Rabbenu Asher’s best known work is his abstract of Talmudic law. This work specifies the final, practical halakha, leaving out the intermediate discussion and concisely stating the final decision. It omits areas of law limited to Eretz Yisrael (such as agricultural and sacrificial laws) as well as the aggadic portions of the Talmud. Asher’s son Jacob compiled a list of the decisions found in the work, under the title Piskei Ha-ROSH (decisions of the ROSH). Commentaries on his Halachot were written by a number of later Talmudists. In yeshivot, this work is studied as a regular part of the daily Talmud study.
This work resembles the Hilchot of the Rif (Rabbi Isaac Alfasi)—also an adumbration—but differs in quoting later authorities: Maimonides, the Tosafists and Alfasi himself. One theory states that the work is actually not a commentary on the Talmud but is rather a commentary on the Rif, given that it always starts with the text of the Rif (see Shach, as quoted in Kelalei HaRif, Rabbeinu Asher VeTur printed before the Rosh on Shabbat, Klal 2). Some however dispute this (see Sdei Chemed, Klalei HaPoskim, s.v. "Rosh").
Rabbenu Asher's work superseded Alfasi's within a short time and has been printed with almost every edition of the Talmud since its publication. This work was so important in Jewish law that Yosef Karo included the ROSH together with Maimonides and Isaac Alfasi as one of the three major poskim (decisors) considered in determining the final ruling in his Shulchan Arukh.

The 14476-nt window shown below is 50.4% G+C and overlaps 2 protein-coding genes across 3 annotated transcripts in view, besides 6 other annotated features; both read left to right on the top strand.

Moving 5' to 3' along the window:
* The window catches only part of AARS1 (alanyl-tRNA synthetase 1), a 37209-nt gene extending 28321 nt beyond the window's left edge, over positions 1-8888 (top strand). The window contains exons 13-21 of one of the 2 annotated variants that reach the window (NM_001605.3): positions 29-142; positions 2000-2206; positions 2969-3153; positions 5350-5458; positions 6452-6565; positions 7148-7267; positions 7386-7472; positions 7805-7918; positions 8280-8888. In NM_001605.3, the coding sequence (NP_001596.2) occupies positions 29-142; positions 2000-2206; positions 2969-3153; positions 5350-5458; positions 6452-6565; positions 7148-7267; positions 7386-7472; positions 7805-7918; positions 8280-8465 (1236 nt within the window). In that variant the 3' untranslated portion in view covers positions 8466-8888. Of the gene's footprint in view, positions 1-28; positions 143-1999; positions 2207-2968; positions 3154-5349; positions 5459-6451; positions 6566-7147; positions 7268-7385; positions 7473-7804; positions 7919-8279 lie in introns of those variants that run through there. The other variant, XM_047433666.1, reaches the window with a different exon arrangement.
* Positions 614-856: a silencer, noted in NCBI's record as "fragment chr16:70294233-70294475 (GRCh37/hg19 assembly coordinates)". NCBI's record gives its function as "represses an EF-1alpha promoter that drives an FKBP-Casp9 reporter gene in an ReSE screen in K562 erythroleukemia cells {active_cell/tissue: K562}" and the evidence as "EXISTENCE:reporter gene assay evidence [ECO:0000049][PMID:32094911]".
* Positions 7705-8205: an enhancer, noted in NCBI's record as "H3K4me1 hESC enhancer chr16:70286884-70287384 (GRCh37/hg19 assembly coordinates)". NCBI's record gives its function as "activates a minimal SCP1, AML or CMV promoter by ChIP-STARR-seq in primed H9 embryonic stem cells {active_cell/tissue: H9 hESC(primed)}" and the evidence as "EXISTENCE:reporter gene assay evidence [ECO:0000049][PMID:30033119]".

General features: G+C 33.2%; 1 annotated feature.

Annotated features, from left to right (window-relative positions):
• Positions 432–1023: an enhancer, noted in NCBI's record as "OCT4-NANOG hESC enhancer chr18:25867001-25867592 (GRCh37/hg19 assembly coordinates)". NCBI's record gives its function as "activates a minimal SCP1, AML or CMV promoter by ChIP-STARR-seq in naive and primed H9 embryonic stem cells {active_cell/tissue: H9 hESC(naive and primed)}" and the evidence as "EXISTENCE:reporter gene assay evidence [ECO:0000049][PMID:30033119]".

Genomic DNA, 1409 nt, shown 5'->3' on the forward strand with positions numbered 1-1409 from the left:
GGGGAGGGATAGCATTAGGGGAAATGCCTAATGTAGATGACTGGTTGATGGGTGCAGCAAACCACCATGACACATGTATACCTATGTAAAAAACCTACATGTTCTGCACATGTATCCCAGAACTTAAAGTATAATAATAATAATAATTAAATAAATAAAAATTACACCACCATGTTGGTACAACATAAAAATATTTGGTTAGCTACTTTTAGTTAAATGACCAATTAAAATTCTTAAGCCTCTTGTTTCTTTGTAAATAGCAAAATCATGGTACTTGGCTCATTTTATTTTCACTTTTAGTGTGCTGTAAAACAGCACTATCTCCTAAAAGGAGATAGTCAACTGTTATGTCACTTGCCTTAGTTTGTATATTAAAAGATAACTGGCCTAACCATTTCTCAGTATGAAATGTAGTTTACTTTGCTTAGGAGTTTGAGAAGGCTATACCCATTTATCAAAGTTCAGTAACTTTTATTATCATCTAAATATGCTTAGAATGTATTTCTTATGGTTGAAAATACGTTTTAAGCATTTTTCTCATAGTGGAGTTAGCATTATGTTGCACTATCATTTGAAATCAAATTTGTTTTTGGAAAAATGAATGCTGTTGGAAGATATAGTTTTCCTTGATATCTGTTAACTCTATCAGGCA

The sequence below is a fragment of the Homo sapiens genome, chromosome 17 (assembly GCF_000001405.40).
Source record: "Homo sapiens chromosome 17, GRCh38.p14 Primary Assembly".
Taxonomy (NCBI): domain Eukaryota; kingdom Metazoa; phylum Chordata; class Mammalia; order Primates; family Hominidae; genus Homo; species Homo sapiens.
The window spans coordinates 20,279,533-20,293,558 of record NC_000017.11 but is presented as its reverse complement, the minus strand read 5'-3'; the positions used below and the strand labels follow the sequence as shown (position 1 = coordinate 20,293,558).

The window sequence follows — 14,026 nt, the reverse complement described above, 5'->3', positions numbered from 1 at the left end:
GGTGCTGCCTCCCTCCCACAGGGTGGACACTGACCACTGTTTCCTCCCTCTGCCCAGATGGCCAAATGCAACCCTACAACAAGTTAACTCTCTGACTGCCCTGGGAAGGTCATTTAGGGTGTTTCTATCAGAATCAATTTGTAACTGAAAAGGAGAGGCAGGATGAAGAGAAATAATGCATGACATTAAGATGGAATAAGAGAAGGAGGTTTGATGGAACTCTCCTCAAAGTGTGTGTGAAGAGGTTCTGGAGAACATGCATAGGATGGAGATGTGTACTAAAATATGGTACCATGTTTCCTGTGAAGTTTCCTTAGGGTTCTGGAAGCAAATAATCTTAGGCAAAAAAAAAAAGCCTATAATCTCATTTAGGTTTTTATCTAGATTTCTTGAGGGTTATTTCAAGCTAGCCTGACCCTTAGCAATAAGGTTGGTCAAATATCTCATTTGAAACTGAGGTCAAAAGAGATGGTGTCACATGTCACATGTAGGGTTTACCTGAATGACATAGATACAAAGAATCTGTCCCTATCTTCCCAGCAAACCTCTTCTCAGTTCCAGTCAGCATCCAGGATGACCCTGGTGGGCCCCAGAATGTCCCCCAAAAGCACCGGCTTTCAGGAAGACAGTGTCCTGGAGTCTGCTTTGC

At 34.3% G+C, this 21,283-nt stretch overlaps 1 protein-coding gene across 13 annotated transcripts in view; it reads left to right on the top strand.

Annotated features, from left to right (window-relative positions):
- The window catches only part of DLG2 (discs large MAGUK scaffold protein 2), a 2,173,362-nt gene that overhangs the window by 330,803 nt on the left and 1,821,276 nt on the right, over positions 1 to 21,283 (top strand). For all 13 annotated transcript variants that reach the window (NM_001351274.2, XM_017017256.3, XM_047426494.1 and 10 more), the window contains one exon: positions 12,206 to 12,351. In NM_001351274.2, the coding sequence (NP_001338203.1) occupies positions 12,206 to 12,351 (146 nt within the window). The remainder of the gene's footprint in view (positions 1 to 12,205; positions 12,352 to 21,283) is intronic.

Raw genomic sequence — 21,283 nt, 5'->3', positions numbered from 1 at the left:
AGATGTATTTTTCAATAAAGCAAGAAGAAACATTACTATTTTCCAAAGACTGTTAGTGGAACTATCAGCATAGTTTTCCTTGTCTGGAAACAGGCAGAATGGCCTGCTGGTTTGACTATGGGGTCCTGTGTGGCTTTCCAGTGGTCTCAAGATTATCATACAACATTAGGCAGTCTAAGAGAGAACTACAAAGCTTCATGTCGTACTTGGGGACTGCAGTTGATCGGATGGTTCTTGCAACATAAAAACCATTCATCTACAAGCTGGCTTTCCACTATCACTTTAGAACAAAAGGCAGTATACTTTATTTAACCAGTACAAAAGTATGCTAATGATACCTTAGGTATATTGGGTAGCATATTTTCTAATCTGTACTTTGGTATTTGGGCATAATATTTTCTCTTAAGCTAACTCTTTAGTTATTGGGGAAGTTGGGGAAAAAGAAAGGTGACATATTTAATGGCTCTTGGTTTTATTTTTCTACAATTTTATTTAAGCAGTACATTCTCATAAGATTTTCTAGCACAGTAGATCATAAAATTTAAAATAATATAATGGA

Rabbi Asher also wrote:
- Orchot Chaim, an essay on ethics, written for his sons. It begins with the comment, “Distance yourself from haughtiness, with the essence of distancing.” Orchot Chaim is today an important work of musar literature.
- A commentary on Zeraim (the first order of the Mishnah)—with the exception of Tractate Berachot.
- A commentary on Tohorot (the sixth order of the Mishnah).
- The Tosefot ha-Rosh, Tosafot-like glosses on the Talmud.
- A volume of responsa; see History of Responsa: Fourteenth century.
- There is a volume of responsa entitled 'Besamim Rosh' which is falsely attributed to the Rosh. In fact it has been shown to be a forgery from the 18th century, and contains controversial decisions which contradict what the Rosh wrote in his (genuine) responsa. This collection was published by Saul Berlin, Tzvi Hirsch Levin's son. It was exposed as a forgery by Mordecai Benet (amongst others)
- Gedaliah ibn Jechia the Spaniard, Shalshelet Ha-Kabbalah, Jerusalem 1962, p. 268 (Hebrew)